Private jets are having a moment. Elon Musk banned accounts that tracked his and other celebrities’ flights after taking over Twitter last year. Flight logs for Jeffrey Epstein’s “Lolita Express”—featuring two former presidents—have highlighted the depraved private dealings of the rich and famous. Characters on the show Succession use them in just about every episode to ferry themselves back and forth between board meetings and tense family gatherings. Supreme Court Justice Clarence Thomas accepted rides on a jet owned by billionaire Harlan Crow, who also owns a signed copy of Mein Kampf.
A new report from the Institute for Policy Studies and Patriotic Millionaires tallies up just how bad all those private jets are for the planet. Overall, aviation accounts for about 2 percent of U.S. carbon emissions. The wealthy are responsible for an inordinate share of that: Just 1 percent of the population is responsible for half of all aviation emissions. The use of and emissions from private jets have both increased by about 20 percent since the start of the pandemic. Journeys on them now account for one in six flights handled by the Federal Aviation Authority.
There is no morally justifiable reason to own a private plane. If polar bears were the charismatic megafauna that symbolized an earlier era of environmentalism, private jets could be the repulsive gilded tubes that mark the next. Despite soaring sales of these monstrosities, even die-hard Taylor Swift fans seem to realize their idol’s copious use of one isn’t a good look. She’s even believed to have included a nod to the controversy in her first single off Midnights (“It’s me, hi / I’m the problem, it’s me”). Met Gala attendee Kylie Jenner has similarly attracted ire for her frequent, sub-half-hour trips on Kylie Air, the $72.8 million pink-accented plane she bought just before the onset of a global pandemic that has claimed nearly seven million lives. On-board perks reportedly feature seared mahi-mahi and silk sleep masks.
Taylor and Kylie aren’t typical private jet owners, though. The report finds that private jet owners—0.0008 of the world’s population—are overwhelmingly men over the age of 50. Most work in banking, finance, and real estate. Elon Musk flies about once every two days and accordingly produces 132 times the emissions of the average U.S. resident. Like Musk and Jenner, these owners are often billionaires, whose main climate crimes don’t come from their planes but from their investments. Oxfam noted last year that (on average) the investments of just 125 of the world’s richest billionaires account for three million tonnes of carbon dioxide emissions annually—more than a million times the average for 90 percent of humanity.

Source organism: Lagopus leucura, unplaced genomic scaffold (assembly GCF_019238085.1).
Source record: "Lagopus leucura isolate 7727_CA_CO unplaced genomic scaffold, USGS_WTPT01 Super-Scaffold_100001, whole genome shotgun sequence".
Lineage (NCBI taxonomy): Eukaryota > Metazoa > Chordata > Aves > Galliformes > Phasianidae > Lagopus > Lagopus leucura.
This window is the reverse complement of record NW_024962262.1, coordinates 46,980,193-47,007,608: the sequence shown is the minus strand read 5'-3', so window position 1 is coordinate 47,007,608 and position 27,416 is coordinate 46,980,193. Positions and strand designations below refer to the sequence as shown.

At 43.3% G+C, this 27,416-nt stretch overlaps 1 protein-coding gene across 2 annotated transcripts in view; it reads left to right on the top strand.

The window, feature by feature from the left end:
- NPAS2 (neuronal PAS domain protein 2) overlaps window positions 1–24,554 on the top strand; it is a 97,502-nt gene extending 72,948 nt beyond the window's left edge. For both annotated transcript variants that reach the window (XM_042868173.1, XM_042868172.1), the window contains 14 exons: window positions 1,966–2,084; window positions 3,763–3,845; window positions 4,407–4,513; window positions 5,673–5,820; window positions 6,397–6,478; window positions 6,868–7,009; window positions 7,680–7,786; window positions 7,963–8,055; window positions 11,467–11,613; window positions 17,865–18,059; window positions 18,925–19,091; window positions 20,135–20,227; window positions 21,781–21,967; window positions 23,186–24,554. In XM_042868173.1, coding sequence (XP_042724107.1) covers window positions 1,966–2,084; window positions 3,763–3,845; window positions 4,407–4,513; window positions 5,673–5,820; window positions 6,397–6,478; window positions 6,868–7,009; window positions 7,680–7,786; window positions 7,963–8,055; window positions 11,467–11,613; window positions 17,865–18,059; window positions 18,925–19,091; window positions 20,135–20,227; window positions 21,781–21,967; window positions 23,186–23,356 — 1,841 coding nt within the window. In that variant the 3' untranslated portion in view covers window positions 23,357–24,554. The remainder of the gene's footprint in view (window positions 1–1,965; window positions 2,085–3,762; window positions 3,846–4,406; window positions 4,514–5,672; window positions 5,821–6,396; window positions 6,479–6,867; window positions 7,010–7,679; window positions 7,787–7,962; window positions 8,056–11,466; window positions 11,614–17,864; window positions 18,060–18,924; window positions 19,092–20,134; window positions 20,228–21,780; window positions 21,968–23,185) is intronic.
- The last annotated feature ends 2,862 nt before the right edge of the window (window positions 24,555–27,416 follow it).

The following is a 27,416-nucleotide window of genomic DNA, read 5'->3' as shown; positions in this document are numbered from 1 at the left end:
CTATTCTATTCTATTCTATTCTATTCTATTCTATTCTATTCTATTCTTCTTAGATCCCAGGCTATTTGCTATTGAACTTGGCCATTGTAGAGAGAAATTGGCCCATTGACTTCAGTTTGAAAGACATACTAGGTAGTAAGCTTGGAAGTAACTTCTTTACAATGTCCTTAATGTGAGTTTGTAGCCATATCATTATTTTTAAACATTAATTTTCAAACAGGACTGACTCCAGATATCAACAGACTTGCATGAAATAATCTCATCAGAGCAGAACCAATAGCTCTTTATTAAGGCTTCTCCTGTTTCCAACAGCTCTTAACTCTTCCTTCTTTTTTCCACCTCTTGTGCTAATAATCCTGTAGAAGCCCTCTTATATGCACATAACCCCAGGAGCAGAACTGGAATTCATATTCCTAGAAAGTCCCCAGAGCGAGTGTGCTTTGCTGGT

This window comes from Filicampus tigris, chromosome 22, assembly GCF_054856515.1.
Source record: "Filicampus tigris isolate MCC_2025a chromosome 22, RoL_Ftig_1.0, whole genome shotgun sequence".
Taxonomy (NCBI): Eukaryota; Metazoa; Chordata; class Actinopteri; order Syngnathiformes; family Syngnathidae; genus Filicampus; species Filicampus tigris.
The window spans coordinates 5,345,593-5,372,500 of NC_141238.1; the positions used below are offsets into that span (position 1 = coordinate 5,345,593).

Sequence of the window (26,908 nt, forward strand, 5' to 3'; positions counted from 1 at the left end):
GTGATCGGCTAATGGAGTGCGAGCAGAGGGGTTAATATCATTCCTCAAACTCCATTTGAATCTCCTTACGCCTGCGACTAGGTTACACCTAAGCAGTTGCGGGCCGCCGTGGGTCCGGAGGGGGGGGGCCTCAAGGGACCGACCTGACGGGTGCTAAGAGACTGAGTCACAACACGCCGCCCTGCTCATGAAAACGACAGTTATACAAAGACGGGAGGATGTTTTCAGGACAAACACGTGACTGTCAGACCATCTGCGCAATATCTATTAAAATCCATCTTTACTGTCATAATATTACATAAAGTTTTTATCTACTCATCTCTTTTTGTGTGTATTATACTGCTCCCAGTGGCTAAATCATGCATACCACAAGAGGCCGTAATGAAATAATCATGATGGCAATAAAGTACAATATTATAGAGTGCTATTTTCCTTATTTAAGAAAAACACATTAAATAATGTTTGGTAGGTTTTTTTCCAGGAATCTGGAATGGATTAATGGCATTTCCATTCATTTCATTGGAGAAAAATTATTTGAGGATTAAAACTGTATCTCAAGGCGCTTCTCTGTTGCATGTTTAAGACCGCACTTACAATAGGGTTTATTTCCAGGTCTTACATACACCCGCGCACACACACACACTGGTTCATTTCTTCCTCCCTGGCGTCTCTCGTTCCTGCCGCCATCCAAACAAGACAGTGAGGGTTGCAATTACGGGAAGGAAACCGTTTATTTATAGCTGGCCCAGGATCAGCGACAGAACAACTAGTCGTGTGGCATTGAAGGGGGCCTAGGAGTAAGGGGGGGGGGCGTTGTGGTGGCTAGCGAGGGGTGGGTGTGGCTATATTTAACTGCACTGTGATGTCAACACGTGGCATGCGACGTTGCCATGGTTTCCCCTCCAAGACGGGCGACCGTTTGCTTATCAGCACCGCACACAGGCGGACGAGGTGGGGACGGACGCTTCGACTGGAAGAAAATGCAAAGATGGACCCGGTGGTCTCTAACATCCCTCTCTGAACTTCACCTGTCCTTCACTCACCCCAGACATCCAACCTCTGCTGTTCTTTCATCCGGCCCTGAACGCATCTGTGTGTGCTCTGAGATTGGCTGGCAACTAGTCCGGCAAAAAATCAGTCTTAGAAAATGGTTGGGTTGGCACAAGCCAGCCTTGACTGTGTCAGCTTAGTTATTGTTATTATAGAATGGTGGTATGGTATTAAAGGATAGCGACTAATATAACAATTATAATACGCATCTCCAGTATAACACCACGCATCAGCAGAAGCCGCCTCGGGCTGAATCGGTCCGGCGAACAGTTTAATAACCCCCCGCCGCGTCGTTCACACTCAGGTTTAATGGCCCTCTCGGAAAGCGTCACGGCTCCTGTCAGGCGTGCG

Jet-setting environmentalists should be no exception to elite flight shaming—or flygskam, to use the rapidly spreading Swedish term for it. Climate envoy John Kerry was successfully shamed into selling off his family’s Gulfstream GIV-SP last year and has reportedly switched to joining the plebs on commercial for most journeys. He nonetheless felt compelled to defend private fliers this year at Davos. They released 9,700 tonnes of carbon dioxide flocking to the alpine resorts in antisocial luxury last year. Nearly 40 percent of those journeys were under 300 miles, with one as low as 13, Greenpeace found.*
Short of a full reckoning, IPS and Patriotic Millionaires recommend a few actionable policy steps for curbing billionaires’ air trash—or at least collecting a bit of cash from them that could be used for better things. Researchers suggest a 10 percent tax on the purchase of pre-owned private planes and a 5 percent tax for new crafts, measures that could have collected $2.6 billion last year. Were such a regime in place when Elon Musk bought his $78 million Gulfstream G700, he would have paid $3.9 million. They also propose adding a private jet premium onto the existing federal excise tax on general aviation fuels and a “short hop” surcharge on private plane journeys less than 100 miles.
The biblical line is that it’s easier for a camel to go through the eye of a needle than for someone who is rich to enter the kingdom of God. Those of us on earth can’t know whether that’s the case. In this life, though, the wealthy should at least have a bit more trouble jet-setting between their mansions.
* This piece originally misstated the distance of the short-hop flights measured by Greenpeace.